Wireless Power Transfer
Wireless Power Transfer
Abstract:A proposed wireless power transfer system based on magnetic resonance is analyzed using 3D FEM simulation in EMPro, and compared to experimental results.The distribution of power without wires is a popular research topic. Many of the proposed systems are based on the principle of electromagnetic induction, and the main challenge is to meet both transmission efficiency and transmission distance requirements.
Recently, a method based on magnetic resonance was proposed at MIT (1) and was verified with a prototype. This highly effective method can achieve high power and long-distance transmission. Below is a photo and schematic the proposed system.
Figure 1: MIT wireless power transfer system prototype
Figure 2: Schematic of the proposed wireless power tranfer system
A is a single loop (radius = 25 cm) that is part of the driving circuit. S and D are the source and device coils (radius = 30 cm, length = 20 cm, 5.25 turns) with the same resonance frequency mutually. B is a single loop (radius = 25 cm) attached to the load, and like . The angle between coil D and the loop A is adjusted to ensure that their direct coupling is zero. Coils S and D are aligned coaxially. The loops/coils are all copper wire with a diameter of 3 mm.
With a 2.1 m distance between coils S and D, the efficiency of the system was measured to be 40%.
Practical systems need to transfer power across useful distances with high efficiency and need to be reasonably immune to objects that might appear between the source and device. We can use 3D EM simulation to characterize system efficiency versus transmission distance, and the effect of interfering objects.
To analyze the magnetic resonance method, a 3D model was created in EMPro. The distance between the S and D coils was initially set to 1.5 m.
Figure 3: 3D model of wireless power transfer system in EMPro
A 3D FEM simulation was performed on the system and the results are shown below.
Figure 4: Simulation results with coil distance = 1.5 m
The power efficiency can then be calculated from the S21 results.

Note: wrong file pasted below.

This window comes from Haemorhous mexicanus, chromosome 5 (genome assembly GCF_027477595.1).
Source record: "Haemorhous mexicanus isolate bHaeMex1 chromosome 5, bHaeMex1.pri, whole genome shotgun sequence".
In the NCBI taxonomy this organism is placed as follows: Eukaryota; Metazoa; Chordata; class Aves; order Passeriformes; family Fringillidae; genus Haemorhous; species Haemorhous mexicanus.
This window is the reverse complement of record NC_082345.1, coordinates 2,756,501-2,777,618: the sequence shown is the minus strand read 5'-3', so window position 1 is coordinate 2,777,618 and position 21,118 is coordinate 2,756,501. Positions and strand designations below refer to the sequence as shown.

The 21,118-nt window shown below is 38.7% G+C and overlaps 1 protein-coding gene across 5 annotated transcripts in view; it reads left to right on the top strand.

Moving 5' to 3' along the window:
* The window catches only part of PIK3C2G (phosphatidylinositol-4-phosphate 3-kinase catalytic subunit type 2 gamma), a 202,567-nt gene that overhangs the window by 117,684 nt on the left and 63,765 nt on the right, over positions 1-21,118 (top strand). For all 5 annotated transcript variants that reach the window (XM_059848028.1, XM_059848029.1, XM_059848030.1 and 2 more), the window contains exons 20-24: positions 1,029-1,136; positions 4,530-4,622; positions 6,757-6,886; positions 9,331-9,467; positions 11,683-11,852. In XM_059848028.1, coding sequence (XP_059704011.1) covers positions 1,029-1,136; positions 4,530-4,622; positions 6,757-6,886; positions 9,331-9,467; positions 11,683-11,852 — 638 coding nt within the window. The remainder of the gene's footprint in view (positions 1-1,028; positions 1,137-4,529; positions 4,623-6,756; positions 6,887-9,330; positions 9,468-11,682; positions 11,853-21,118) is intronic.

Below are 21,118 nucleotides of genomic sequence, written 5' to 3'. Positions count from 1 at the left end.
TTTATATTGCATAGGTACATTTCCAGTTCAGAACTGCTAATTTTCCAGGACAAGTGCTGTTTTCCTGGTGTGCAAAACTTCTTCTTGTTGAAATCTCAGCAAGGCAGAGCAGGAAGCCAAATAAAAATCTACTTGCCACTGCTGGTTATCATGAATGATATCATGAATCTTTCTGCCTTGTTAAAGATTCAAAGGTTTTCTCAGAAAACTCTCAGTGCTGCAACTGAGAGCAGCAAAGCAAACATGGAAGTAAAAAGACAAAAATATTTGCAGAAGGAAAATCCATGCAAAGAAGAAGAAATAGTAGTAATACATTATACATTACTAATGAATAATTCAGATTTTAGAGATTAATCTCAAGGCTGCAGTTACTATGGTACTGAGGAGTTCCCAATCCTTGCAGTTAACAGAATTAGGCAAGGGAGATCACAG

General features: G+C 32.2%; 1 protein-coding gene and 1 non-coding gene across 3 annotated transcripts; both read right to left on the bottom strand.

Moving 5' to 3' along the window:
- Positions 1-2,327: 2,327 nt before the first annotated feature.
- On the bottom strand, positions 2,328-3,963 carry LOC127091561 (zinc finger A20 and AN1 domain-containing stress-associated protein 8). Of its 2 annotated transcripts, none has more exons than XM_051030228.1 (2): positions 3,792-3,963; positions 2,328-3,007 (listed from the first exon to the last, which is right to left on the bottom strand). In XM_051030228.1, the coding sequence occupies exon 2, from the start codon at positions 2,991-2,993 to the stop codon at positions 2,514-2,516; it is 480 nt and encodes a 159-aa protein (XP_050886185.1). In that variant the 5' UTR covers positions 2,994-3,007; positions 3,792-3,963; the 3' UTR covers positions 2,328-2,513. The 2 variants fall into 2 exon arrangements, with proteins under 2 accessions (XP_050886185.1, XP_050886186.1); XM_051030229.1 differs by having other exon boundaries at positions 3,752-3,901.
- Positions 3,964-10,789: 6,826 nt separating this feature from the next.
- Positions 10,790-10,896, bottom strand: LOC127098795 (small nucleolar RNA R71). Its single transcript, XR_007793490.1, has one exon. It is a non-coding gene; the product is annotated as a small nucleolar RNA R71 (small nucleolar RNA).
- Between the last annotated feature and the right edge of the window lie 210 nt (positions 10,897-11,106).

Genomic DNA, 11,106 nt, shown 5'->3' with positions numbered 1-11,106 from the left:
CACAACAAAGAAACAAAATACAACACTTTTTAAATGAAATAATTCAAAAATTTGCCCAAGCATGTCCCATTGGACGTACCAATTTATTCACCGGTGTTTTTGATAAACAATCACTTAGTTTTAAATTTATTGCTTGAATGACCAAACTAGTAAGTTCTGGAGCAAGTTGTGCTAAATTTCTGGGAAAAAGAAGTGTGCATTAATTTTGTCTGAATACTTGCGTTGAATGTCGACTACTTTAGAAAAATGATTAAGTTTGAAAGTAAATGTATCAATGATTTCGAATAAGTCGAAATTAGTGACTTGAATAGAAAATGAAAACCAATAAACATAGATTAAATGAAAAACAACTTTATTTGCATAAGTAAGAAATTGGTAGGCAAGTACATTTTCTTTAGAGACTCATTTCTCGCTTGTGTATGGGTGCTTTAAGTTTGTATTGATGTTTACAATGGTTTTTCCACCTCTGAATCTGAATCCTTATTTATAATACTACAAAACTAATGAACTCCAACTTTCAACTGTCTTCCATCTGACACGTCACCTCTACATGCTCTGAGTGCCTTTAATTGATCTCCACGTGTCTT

Figure 5: Calculated power transfer efficiency with coil distance = 1.5 m
The distance between transmitter and receiver coils was parameterized, and a swept simulation was performed in EMPro. As shown below, the results of analysis matched well with the theory and the experimental results from MIT
Figure 6: Comparison of power transfer efficiency from MIT (left) and from EMPro simulations (right)
With the magnetic resonance method, there is less environmental influence compared to the electromagnetic induction method. As an example, a large metal plate is inserted between the helical coils. The distance between coils is set to 1 m, and another FEM simulation is performed in EMPro.
Figure 7: A metal plate is inserted between the source and device coils to analyze the impact of foreign objects on system efficiency
The transmission efficiency becomes 57% with an inserted metal plate compared with 90% transmitting efficiency without the metal plate. Although transmission efficiency was reduced, it still exceeded 50%, which is favorable compared to other transfer system to realize. The E-field and H-field plots confirm a resonant state even in the presence of a metal plate.
Figure 8: Simulation results with a plate inserted
Next, a repeater device is proposed to improve the transmission efficiency. An additional coil, identical to the helical coil of S and D is inserted and analyzed with EMPro.
Figure 9: A repeater is inserted to improve system efficiency at longer distances
The transmission efficiency without the repeater is 48.4% using a coil distance of 2 m. The efficiency improves to about 80% by inserting the repeater device. The E-field and H- field results confirm a resonant state in each helical coil when the repeater device is inserted.
Figure 10: Simulation results with a repeater device
After verifying electromagnetic models of wireless power transfer, analysis of a complete system, including the transmission model and a nonlinear circuit, can be accomplished with the combination of EMPro and the ADS circuit simulator, as shown below.
Figure 11: Full system simulation in ADS, utilizing the 3D EM results from EMPro
With a 3D EM simulator, the wireless power transfer method of magnetic resonance can be easily analyzed and modeled. The results of EMPro FEM analysis match well with the MIT theoretical results. In addition to the basic wireless power transfer model, EMPro can analyze behavior with additional elements, such as a metal plate, or a repeater. EMPro & ADS make it possible to verify performance of a complete system, including the designed wireless power transfer system. This is an ideal solution for optimizing each component for maximizing whole system performance.
(1) A. Kurs, A. Karalis, R. Moffatt, J.D. Joannopoulos, P. Fisher, and M. Soljačić : “Wireless Power Transfer via Strongly Coupled Magnetic Resonances,” Science, 317, pp. 83-86 (2007)